Millar On Comeback Trail, Riding With Confidence

British cyclist David Millar had his best Tour de France ride in five years, placing third in Tuesday's time trial. Now, he's promising even more.

The 31-year-old Millar, who previously served a two-year ban after admitting to doping, had not placed in the top-three of a Tour stage since beating seven-time champion Lance Armstrong to win a time trial in 2003.

"I had a really good day today. It was nice to feel that all the work I did paid off," Millar said. "We'll see in the days ahead. I think I'm going to be better than anyone's ever seen me before."

Millar, who rides for the Chipotle team, finished the fourth stage behind winner Stefan Schumacher of Germany and Kim Kirchen of Luxembourg, who finished in second place by a fraction.

Both riders were timed 18 seconds behind Schumacher on the 18.3-mile course around Cholet.

It was a nice turnaround for Millar, who was banned for two years in 2004 and stripped of his 2003 world time-trial title after admitting to using the endurance-booster EPO.

He missed the 2004 and 2005 Tours, and came back with the Saunier Duval team in 2006, placing 58th overall, and then 69th last year.

"I was away for two years and it's taken me two years to get back," Millar said. "I feel like I'm back on top of it. I've got my confidence back again. I have the people around me to give that confidence."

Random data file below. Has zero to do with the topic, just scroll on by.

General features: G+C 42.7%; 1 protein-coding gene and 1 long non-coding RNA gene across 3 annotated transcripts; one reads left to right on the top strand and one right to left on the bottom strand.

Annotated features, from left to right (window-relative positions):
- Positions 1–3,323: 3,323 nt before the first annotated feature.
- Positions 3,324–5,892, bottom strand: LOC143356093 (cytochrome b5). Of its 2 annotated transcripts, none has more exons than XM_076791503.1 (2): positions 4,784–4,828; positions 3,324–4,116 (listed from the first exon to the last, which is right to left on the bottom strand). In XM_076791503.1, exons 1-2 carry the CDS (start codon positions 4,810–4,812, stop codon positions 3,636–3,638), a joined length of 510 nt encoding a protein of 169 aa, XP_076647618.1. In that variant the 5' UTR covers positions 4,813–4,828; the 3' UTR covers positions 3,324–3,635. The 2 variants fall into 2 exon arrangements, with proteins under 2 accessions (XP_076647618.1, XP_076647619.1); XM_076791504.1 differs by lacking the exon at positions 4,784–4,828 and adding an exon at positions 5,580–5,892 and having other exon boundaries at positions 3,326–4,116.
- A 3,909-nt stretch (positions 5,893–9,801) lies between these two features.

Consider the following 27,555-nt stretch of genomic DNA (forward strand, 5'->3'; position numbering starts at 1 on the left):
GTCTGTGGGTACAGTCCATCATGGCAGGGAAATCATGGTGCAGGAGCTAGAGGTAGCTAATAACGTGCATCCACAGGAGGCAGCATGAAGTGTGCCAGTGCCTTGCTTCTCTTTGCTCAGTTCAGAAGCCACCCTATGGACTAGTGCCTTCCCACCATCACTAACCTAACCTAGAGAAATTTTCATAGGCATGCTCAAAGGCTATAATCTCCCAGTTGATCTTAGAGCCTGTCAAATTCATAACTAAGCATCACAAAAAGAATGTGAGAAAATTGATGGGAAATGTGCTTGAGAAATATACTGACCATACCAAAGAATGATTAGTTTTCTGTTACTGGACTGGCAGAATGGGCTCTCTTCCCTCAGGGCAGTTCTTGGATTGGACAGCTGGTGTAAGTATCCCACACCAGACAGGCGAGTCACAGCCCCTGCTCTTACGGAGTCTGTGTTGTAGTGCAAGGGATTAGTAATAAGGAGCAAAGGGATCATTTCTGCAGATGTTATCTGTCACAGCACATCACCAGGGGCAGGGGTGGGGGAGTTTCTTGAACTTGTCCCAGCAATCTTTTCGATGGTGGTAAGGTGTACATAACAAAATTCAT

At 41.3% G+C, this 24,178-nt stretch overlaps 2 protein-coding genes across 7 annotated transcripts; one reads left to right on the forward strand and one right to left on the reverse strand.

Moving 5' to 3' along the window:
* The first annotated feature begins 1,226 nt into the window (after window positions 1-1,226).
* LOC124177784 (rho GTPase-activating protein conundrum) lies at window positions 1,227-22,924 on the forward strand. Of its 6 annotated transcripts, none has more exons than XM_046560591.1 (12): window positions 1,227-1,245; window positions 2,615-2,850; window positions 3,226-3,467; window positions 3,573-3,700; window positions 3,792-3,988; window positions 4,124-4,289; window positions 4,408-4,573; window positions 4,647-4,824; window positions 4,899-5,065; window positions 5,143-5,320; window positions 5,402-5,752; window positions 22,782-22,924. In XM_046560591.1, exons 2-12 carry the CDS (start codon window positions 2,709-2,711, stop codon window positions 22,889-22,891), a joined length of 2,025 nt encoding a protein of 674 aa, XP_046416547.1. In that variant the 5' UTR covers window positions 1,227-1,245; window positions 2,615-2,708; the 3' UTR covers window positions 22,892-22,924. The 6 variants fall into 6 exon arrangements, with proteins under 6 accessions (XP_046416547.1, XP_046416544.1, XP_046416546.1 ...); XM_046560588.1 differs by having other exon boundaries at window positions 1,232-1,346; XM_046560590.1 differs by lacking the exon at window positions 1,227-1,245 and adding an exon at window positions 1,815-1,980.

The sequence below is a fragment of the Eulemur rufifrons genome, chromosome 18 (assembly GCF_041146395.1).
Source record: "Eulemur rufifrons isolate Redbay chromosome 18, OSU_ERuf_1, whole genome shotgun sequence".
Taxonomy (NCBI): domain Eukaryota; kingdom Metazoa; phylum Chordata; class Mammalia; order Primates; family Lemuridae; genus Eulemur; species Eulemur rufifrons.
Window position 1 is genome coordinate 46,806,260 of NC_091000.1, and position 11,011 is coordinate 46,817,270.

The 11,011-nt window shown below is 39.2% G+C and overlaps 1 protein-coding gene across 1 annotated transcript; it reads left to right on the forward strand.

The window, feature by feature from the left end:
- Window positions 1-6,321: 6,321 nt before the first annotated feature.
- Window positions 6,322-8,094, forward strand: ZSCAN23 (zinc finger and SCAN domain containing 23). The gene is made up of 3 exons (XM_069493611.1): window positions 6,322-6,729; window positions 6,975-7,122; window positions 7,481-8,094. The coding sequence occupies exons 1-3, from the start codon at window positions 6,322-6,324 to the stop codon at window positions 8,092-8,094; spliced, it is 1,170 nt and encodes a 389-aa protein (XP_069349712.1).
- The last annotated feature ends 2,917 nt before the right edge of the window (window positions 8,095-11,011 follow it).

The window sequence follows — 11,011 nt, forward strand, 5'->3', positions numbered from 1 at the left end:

Millar was referring to the team's owner, Jonathan Vaughters, a former U.S. Postal teammate of Armstrong.

"This is the most I've ever enjoyed cycling and I've helped built this team," Millar said. "It kind of reflects my personality and Jonathan's. It's fun all the time, there are not really any defining moments."

In 2003, he won a time trial on the 19th stage, and also won the 2000 prologue, beating Armstrong both times and earning a reputation as one of cycling's most talented riders.

Riding into a strong headwind, Millar felt he handled the conditions well on a technical course.

"It was a good course, there was a bit of everything," he said. "It was the wind that made it, a block headwind and a tail wind on the way back. It was not a classic time trial course, it was quite technical."

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